Daily Cleaning: Housewife Ideals

No one can be dogmatic about the daily cleaning of various rooms in the house. So many things influence the amount of work that can be done–the quantity of dust or soot in the air, for example, the philosophy of first things first, the number of rooms that must be cleaned, the size of the family, the age of the children, and the help or lack of it that the homemaker has.

…[W]e set before you an ideal. How nearly you can approach this ideal, especially as to daily cleaning, we cannot know.

America’s Housekeeping Book, 1941

Me neither, AHB. Me. Neither.

Rows of upright straw brooms.
We’re going to need more brooms.

Just as it would be silly to take Martha Stewart as the prototypical homemaker of today, looking to the home management books and magazines as an “authentic” guide to what every homemaker did in the mid 20th century is a mistake. As our pal, the AHB tells us, we’re talking about ideals. The mere fact that all these manuals exist speaks to the fact that “how to housewife” was not universal knowledge.

Continue reading “Daily Cleaning: Housewife Ideals”

My Life as a 1950s Housewife

Happy Women’s History Month!

Woohoo, it’s March! The time we take to remember that women have existed for all of history.

Seriously, we’ve been here THE WHOLE TIME.

Generally, Women’s History Month focuses on the women who were remarkably ahead of their time. The Elizabeth Cady Stantons and Harriet Tubmans of the world. But here at Retrofitting Vintage, we’re leaving the luminaries to actual historians, and focusing on an everyday woman of the mid-20th century.

That’s right, we’re talking about housewives.

1940's print illustration of cartoon woman sweeping.

And how shall we do so?

Why, with an ill-advised guinea pig journalism approach, of course. That is, in fact, how I roll. That’s right, it’s 1950s Housewife Month.

Continue reading “My Life as a 1950s Housewife”

Domesticity Has No Gender

When we talk about “domesticity” there is a general cultural assumption that we’re talking about women. Obviously, the home has been the female domain for much of history. However, I think home is for everybody.

It is never my assumption that cooking, crafting, vintage fashion, or entertaining are just for women. There is room for everyone at my house.

With women now an accepted part of the workforce, men doing housework isn’t the unheard of idea it used to be. But, I would argue, ours is still a culture that is highly invested in policing masculinity and femininity, and that is mostly unprepared to address those who travel between those borders. Just take a look at the commercials on television, and you’ll start to notice just how much comedy hinges on the assumption that husbands are domestic idiots. Home, and the things that happen in it, is still very gendered in the popular imagination.

Studies have suggested that women still do the majority of housework, though men are certainly doing more than they used to. Of course, these studies still divide the human population into a very strict gender binary, which certainly doesn’t include everybody.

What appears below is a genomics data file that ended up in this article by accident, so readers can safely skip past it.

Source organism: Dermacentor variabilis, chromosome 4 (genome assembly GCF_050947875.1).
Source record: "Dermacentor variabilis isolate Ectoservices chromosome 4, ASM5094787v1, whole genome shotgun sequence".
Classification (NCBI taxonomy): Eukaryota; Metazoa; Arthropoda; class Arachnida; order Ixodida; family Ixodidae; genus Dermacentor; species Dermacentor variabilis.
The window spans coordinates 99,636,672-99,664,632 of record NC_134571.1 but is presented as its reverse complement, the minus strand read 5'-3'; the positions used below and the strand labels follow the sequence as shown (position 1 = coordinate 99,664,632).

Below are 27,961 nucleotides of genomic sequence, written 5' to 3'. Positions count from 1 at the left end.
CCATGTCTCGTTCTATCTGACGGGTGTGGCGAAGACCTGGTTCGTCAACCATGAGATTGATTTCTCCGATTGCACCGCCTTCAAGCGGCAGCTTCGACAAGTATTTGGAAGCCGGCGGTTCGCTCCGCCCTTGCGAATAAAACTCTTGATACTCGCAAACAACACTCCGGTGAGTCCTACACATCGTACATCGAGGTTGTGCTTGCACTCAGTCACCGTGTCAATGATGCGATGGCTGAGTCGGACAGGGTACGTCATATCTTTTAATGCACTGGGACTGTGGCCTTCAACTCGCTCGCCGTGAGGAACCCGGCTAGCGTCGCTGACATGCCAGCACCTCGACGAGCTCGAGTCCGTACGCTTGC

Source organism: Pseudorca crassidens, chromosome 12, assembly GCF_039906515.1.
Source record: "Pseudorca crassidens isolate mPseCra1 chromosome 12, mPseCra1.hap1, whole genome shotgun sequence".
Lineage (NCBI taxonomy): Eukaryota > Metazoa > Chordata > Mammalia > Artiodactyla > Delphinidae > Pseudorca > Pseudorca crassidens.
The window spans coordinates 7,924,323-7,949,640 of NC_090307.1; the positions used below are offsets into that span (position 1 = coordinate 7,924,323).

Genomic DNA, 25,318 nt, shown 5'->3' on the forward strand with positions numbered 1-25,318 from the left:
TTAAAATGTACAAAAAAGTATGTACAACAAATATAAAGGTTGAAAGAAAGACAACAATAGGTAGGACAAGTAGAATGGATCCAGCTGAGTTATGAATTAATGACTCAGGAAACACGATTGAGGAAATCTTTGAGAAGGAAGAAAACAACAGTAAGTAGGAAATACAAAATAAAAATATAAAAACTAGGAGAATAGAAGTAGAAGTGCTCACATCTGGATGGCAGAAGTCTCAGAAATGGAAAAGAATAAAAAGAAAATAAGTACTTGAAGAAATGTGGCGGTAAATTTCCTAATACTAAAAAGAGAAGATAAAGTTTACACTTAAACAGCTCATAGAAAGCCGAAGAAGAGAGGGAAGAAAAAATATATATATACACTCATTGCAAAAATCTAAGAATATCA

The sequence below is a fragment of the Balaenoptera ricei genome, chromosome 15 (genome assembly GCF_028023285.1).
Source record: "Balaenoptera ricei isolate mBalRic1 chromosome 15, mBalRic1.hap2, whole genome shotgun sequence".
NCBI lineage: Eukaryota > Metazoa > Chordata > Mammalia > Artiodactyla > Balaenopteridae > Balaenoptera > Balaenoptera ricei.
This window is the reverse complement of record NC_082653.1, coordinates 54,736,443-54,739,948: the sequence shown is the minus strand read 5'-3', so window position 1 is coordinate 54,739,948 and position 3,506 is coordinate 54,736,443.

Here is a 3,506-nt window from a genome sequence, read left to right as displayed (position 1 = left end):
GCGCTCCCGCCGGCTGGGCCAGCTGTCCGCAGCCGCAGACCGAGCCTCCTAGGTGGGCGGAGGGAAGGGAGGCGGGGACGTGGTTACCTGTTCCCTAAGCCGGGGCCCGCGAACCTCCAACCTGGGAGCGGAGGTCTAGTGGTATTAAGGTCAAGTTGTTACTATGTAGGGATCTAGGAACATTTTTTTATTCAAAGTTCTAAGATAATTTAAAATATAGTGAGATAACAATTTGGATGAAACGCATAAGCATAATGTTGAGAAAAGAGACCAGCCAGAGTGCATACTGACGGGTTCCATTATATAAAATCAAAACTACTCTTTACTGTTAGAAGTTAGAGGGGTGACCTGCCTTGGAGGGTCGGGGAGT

Domesticity is what you make of it. My (male) partner is a much better homemaker than I am. If we were the only people living in a society, sociologists would conclude that the male role is to keep the home in order, and the female role is to make things and proposition the male. He keeps on top of laundry, is an organizational whirlwind, and actively thinks of new ways to clean things. He notices clutter, which my eyes tend to bounce over. On the other hand, I freak out a little if the pantry couldn’t keep us through a Laura Ingalls Wilder-style winter. I suffer from the deluded belief that given enough time and semi-appropriate tools, I could figure out how to make anything.None of this has to do with gender. All of this has to do with the people we are, our strengths and what we enjoy.

I think it helps if we think of homemaking as a field that was pioneered by women. Just like other professions and fields were lead by men in the beginning, because they were the only people who were allowed to, the activities of daily life in a home didn’t used to hire men.  And now that we’ve opened up gender roles a little, I can be a physicist and my boyfriend can be a top-notch ironer, or whatever floats our individual and collective boats.

So Retrofitting Vintage isn’t for women or men. It’s for people of all genders or lack of gender, who value home.

Retrofitting Vintage

There’s a lot of good stuff from the past. And a lot of garbage.

Retrofitting Vintage is about taking the good from historical skills based in the home and private world, while ditching the rest. It’s not about romanticizing the past, or getting off the grid, or “old-fashioned values.” It’s about being a radical feminist who knits. A guy who makes cakes. A two mom family that appreciates a trip to the apple orchard. At Retrofitting Vintage we believe that home is for everybody, and that we can bring our own worldviews to traditional tasks. We retrofit them with our own values, taking the good and leaving the rest.